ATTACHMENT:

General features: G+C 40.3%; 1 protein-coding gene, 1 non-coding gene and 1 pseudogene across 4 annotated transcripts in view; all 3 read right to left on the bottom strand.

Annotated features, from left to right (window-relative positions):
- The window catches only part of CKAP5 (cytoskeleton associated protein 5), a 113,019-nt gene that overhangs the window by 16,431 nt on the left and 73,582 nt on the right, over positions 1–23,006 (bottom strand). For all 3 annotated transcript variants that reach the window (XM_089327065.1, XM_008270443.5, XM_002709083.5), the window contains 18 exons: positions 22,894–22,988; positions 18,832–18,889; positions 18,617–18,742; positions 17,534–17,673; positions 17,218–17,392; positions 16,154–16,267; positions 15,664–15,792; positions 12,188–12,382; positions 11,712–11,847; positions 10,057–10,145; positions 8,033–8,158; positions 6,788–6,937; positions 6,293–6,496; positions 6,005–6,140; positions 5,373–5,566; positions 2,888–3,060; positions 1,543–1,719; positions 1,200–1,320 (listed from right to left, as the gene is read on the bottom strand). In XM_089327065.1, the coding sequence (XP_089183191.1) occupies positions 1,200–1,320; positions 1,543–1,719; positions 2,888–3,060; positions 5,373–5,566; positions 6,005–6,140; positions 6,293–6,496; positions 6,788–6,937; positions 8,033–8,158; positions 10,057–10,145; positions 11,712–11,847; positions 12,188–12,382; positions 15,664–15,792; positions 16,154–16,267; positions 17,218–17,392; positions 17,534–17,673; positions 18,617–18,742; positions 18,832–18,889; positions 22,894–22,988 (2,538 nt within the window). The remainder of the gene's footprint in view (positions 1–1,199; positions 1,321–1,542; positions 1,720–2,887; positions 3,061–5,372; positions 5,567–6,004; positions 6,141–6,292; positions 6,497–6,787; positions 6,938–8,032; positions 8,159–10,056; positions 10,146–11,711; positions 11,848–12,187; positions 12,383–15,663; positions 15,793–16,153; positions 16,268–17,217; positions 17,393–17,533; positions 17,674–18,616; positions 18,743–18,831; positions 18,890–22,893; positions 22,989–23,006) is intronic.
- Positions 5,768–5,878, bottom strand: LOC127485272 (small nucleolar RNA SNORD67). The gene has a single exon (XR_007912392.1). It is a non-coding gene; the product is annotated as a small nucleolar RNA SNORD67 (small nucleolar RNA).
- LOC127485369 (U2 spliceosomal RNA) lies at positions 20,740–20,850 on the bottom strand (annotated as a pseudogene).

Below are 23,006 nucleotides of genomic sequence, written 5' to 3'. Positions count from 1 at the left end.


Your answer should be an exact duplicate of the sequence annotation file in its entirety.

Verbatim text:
General features: G+C 40.3%; 1 protein-coding gene, 1 non-coding gene and 1 pseudogene across 4 annotated transcripts in view; all 3 read right to left on the bottom strand.

Annotated features, from left to right (window-relative positions):
- The window catches only part of CKAP5 (cytoskeleton associated protein 5), a 113,019-nt gene that overhangs the window by 16,431 nt on the left and 73,582 nt on the right, over positions 1–23,006 (bottom strand). For all 3 annotated transcript variants that reach the window (XM_089327065.1, XM_008270443.5, XM_002709083.5), the window contains 18 exons: positions 22,894–22,988; positions 18,832–18,889; positions 18,617–18,742; positions 17,534–17,673; positions 17,218–17,392; positions 16,154–16,267; positions 15,664–15,792; positions 12,188–12,382; positions 11,712–11,847; positions 10,057–10,145; positions 8,033–8,158; positions 6,788–6,937; positions 6,293–6,496; positions 6,005–6,140; positions 5,373–5,566; positions 2,888–3,060; positions 1,543–1,719; positions 1,200–1,320 (listed from right to left, as the gene is read on the bottom strand). In XM_089327065.1, the coding sequence (XP_089183191.1) occupies positions 1,200–1,320; positions 1,543–1,719; positions 2,888–3,060; positions 5,373–5,566; positions 6,005–6,140; positions 6,293–6,496; positions 6,788–6,937; positions 8,033–8,158; positions 10,057–10,145; positions 11,712–11,847; positions 12,188–12,382; positions 15,664–15,792; positions 16,154–16,267; positions 17,218–17,392; positions 17,534–17,673; positions 18,617–18,742; positions 18,832–18,889; positions 22,894–22,988 (2,538 nt within the window). The remainder of the gene's footprint in view (positions 1–1,199; positions 1,321–1,542; positions 1,720–2,887; positions 3,061–5,372; positions 5,567–6,004; positions 6,141–6,292; positions 6,497–6,787; positions 6,938–8,032; positions 8,159–10,056; positions 10,146–11,711; positions 11,848–12,187; positions 12,383–15,663; positions 15,793–16,153; positions 16,268–17,217; positions 17,393–17,533; positions 17,674–18,616; positions 18,743–18,831; positions 18,890–22,893; positions 22,989–23,006) is intronic.
- Positions 5,768–5,878, bottom strand: LOC127485272 (small nucleolar RNA SNORD67). The gene has a single exon (XR_007912392.1). It is a non-coding gene; the product is annotated as a small nucleolar RNA SNORD67 (small nucleolar RNA).
- LOC127485369 (U2 spliceosomal RNA) lies at positions 20,740–20,850 on the bottom strand (annotated as a pseudogene).

Below are 23,006 nucleotides of genomic sequence, written 5' to 3'. Positions count from 1 at the left end.